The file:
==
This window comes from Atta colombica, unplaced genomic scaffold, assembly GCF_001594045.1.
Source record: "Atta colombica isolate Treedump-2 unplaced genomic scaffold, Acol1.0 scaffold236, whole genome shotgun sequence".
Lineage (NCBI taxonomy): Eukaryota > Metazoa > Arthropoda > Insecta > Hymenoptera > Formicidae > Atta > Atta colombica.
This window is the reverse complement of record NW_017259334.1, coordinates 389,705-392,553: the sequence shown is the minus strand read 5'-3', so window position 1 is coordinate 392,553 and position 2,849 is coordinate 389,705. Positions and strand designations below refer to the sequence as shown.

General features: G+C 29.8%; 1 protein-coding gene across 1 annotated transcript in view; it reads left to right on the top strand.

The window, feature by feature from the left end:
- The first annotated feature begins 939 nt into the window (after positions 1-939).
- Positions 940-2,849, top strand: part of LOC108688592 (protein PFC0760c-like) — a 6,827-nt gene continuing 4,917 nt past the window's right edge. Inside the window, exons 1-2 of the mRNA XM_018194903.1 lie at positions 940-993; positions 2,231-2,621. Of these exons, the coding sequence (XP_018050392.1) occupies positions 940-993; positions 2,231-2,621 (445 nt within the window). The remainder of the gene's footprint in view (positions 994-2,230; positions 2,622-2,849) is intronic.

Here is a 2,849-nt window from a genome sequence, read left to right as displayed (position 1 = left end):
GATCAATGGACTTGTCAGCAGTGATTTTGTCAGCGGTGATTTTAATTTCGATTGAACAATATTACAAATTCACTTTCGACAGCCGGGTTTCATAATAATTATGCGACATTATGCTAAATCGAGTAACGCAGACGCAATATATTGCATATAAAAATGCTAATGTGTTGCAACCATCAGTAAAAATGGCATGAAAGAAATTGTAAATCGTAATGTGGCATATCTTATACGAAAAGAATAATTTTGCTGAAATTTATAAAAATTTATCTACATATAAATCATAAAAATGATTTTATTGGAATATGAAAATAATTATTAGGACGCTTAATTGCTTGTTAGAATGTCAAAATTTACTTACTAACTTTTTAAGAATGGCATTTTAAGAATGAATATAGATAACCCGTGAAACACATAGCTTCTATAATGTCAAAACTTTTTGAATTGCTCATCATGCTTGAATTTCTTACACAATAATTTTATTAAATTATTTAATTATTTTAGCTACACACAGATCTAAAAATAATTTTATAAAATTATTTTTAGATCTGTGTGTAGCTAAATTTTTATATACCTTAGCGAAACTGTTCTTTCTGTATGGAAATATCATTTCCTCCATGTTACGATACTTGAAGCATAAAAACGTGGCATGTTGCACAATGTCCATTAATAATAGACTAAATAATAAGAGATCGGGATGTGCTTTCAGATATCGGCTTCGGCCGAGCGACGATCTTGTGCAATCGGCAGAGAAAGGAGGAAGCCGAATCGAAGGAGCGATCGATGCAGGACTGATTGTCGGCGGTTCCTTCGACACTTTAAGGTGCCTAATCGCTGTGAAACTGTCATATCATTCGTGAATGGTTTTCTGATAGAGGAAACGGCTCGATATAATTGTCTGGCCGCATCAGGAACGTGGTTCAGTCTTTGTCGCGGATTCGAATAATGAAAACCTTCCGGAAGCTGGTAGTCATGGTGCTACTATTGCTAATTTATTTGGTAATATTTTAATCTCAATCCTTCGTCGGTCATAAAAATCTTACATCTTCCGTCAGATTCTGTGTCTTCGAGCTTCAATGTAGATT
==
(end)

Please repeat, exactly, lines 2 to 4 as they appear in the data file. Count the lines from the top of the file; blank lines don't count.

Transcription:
Source record: "Atta colombica isolate Treedump-2 unplaced genomic scaffold, Acol1.0 scaffold236, whole genome shotgun sequence".
Lineage (NCBI taxonomy): Eukaryota > Metazoa > Arthropoda > Insecta > Hymenoptera > Formicidae > Atta > Atta colombica.
This window is the reverse complement of record NW_017259334.1, coordinates 389,705-392,553: the sequence shown is the minus strand read 5'-3', so window position 1 is coordinate 392,553 and position 2,849 is coordinate 389,705. Positions and strand designations below refer to the sequence as shown.